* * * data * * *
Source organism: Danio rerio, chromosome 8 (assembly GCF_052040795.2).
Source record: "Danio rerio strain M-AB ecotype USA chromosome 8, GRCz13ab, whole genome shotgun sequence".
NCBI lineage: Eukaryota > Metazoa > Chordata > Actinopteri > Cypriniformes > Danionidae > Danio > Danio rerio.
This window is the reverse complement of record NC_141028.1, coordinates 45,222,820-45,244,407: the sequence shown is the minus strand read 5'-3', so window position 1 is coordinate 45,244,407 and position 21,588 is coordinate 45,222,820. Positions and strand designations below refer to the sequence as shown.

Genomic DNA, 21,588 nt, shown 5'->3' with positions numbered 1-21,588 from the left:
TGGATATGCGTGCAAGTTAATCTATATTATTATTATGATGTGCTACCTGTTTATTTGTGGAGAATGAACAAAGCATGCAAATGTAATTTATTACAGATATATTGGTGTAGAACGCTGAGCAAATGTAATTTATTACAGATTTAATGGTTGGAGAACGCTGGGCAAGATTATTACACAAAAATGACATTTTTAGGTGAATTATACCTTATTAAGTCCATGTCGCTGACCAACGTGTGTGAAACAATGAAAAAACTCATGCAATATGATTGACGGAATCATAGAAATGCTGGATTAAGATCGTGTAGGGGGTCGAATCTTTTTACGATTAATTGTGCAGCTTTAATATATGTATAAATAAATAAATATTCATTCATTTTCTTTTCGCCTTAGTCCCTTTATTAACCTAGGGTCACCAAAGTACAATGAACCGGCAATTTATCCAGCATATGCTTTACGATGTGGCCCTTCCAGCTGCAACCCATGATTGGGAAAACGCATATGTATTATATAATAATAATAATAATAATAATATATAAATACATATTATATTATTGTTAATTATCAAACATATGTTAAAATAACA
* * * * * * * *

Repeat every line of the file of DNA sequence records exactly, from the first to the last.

Source organism: Danio rerio, chromosome 8 (assembly GCF_052040795.2).
Source record: "Danio rerio strain M-AB ecotype USA chromosome 8, GRCz13ab, whole genome shotgun sequence".
NCBI lineage: Eukaryota > Metazoa > Chordata > Actinopteri > Cypriniformes > Danionidae > Danio > Danio rerio.
This window is the reverse complement of record NC_141028.1, coordinates 45,222,820-45,244,407: the sequence shown is the minus strand read 5'-3', so window position 1 is coordinate 45,244,407 and position 21,588 is coordinate 45,222,820. Positions and strand designations below refer to the sequence as shown.

Genomic DNA, 21,588 nt, shown 5'->3' with positions numbered 1-21,588 from the left:
TGGATATGCGTGCAAGTTAATCTATATTATTATTATGATGTGCTACCTGTTTATTTGTGGAGAATGAACAAAGCATGCAAATGTAATTTATTACAGATATATTGGTGTAGAACGCTGAGCAAATGTAATTTATTACAGATTTAATGGTTGGAGAACGCTGGGCAAGATTATTACACAAAAATGACATTTTTAGGTGAATTATACCTTATTAAGTCCATGTCGCTGACCAACGTGTGTGAAACAATGAAAAAACTCATGCAATATGATTGACGGAATCATAGAAATGCTGGATTAAGATCGTGTAGGGGGTCGAATCTTTTTACGATTAATTGTGCAGCTTTAATATATGTATAAATAAATAAATATTCATTCATTTTCTTTTCGCCTTAGTCCCTTTATTAACCTAGGGTCACCAAAGTACAATGAACCGGCAATTTATCCAGCATATGCTTTACGATGTGGCCCTTCCAGCTGCAACCCATGATTGGGAAAACGCATATGTATTATATAATAATAATAATAATAATAATATATAAATACATATTATATTATTGTTAATTATCAAACATATGTTAAAATAACA